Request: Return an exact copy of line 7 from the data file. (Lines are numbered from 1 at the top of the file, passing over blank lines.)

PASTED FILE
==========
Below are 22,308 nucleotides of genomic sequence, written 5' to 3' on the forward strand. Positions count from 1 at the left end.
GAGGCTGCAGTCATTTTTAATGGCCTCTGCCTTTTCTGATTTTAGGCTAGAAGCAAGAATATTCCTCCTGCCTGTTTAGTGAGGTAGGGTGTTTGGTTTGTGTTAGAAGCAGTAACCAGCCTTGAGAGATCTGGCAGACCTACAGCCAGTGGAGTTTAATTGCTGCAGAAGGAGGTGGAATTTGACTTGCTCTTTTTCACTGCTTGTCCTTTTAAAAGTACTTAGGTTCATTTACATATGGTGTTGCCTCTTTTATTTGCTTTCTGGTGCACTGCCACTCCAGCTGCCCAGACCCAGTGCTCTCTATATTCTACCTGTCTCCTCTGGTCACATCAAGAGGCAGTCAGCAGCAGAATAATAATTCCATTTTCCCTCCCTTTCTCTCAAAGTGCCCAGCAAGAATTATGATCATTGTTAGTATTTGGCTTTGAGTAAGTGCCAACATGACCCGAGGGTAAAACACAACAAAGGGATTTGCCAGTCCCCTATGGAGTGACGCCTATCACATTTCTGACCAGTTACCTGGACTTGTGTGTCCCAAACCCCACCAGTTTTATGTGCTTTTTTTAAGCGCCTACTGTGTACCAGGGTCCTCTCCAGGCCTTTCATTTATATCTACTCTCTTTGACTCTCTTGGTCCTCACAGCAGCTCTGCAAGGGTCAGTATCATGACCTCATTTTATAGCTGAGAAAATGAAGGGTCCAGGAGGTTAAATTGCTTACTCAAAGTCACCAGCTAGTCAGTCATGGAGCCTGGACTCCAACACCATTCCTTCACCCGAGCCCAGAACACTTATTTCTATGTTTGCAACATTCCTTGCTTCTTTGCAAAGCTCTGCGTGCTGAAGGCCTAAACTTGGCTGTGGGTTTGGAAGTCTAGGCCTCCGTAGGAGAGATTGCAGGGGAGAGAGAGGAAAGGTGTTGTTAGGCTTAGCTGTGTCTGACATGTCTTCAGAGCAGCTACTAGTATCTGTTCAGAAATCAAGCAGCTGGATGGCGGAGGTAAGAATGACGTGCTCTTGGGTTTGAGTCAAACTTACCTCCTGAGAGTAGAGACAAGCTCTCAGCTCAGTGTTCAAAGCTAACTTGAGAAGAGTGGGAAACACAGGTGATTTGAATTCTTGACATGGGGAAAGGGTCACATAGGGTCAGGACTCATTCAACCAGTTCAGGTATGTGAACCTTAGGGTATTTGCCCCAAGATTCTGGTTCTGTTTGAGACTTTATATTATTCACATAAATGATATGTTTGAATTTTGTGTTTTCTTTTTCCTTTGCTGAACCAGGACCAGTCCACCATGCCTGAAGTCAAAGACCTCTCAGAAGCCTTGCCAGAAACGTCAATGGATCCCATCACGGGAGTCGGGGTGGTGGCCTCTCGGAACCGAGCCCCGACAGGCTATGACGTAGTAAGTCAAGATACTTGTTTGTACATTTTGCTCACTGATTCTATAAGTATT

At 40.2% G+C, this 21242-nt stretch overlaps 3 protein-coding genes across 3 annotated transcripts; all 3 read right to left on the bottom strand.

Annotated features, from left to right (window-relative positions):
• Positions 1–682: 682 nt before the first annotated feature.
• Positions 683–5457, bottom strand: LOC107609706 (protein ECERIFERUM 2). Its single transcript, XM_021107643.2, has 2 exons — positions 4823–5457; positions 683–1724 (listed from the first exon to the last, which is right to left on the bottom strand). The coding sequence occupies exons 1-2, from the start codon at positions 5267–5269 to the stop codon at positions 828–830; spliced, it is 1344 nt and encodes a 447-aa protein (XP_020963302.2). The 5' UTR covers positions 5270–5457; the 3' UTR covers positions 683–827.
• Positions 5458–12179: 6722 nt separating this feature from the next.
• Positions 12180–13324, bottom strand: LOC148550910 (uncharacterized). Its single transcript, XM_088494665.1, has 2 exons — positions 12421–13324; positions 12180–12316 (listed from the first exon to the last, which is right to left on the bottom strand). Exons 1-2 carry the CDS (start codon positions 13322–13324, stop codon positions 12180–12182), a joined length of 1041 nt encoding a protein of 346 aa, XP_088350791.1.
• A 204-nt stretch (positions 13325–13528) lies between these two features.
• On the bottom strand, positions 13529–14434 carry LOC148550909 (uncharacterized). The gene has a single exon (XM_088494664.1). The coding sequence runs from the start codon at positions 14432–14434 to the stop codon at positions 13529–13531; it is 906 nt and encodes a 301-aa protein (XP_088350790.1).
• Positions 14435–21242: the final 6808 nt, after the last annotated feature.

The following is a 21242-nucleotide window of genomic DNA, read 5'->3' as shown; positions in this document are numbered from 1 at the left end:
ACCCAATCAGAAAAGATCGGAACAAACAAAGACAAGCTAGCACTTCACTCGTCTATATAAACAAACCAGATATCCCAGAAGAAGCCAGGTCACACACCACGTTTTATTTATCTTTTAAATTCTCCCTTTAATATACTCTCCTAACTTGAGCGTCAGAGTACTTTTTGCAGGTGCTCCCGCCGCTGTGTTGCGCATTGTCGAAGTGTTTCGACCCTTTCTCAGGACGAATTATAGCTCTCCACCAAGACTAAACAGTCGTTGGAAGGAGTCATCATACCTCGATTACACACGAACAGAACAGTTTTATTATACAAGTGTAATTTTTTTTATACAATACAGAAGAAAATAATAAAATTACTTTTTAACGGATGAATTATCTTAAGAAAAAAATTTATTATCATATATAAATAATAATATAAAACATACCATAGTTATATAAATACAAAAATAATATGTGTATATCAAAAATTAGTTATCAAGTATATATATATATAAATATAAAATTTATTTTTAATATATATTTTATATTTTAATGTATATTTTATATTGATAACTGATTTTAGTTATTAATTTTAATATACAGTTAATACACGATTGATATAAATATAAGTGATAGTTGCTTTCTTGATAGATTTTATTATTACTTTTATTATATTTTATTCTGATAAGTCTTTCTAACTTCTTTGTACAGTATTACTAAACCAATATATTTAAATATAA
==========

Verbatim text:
• Positions 5458–12179: 6722 nt separating this feature from the next.